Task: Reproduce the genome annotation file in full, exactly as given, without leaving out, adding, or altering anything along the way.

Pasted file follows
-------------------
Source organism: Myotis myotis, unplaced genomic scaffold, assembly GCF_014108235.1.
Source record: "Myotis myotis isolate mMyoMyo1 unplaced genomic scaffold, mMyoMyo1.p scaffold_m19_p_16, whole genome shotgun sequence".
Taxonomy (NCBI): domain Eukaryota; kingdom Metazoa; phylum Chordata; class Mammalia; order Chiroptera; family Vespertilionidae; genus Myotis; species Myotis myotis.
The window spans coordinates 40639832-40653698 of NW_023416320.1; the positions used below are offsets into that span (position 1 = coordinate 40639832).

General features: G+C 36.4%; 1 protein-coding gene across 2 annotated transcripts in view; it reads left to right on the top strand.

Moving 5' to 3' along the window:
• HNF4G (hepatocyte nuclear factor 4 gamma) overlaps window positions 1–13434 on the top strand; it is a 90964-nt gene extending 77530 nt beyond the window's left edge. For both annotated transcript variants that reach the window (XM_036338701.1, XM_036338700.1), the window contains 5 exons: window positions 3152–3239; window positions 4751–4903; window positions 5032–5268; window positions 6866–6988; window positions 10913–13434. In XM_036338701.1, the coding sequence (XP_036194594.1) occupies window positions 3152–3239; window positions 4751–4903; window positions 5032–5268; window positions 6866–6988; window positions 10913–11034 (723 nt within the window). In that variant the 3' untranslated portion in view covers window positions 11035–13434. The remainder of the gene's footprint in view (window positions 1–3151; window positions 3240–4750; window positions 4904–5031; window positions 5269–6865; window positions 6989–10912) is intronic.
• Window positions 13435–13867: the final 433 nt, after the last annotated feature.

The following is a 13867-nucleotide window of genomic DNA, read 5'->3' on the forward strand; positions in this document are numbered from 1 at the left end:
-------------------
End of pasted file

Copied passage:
Source organism: Myotis myotis, unplaced genomic scaffold, assembly GCF_014108235.1.
Source record: "Myotis myotis isolate mMyoMyo1 unplaced genomic scaffold, mMyoMyo1.p scaffold_m19_p_16, whole genome shotgun sequence".
Taxonomy (NCBI): domain Eukaryota; kingdom Metazoa; phylum Chordata; class Mammalia; order Chiroptera; family Vespertilionidae; genus Myotis; species Myotis myotis.
The window spans coordinates 40639832-40653698 of NW_023416320.1; the positions used below are offsets into that span (position 1 = coordinate 40639832).

General features: G+C 36.4%; 1 protein-coding gene across 2 annotated transcripts in view; it reads left to right on the top strand.

Moving 5' to 3' along the window:
• HNF4G (hepatocyte nuclear factor 4 gamma) overlaps window positions 1–13434 on the top strand; it is a 90964-nt gene extending 77530 nt beyond the window's left edge. For both annotated transcript variants that reach the window (XM_036338701.1, XM_036338700.1), the window contains 5 exons: window positions 3152–3239; window positions 4751–4903; window positions 5032–5268; window positions 6866–6988; window positions 10913–13434. In XM_036338701.1, the coding sequence (XP_036194594.1) occupies window positions 3152–3239; window positions 4751–4903; window positions 5032–5268; window positions 6866–6988; window positions 10913–11034 (723 nt within the window). In that variant the 3' untranslated portion in view covers window positions 11035–13434. The remainder of the gene's footprint in view (window positions 1–3151; window positions 3240–4750; window positions 4904–5031; window positions 5269–6865; window positions 6989–10912) is intronic.
• Window positions 13435–13867: the final 433 nt, after the last annotated feature.

The following is a 13867-nucleotide window of genomic DNA, read 5'->3' on the forward strand; positions in this document are numbered from 1 at the left end: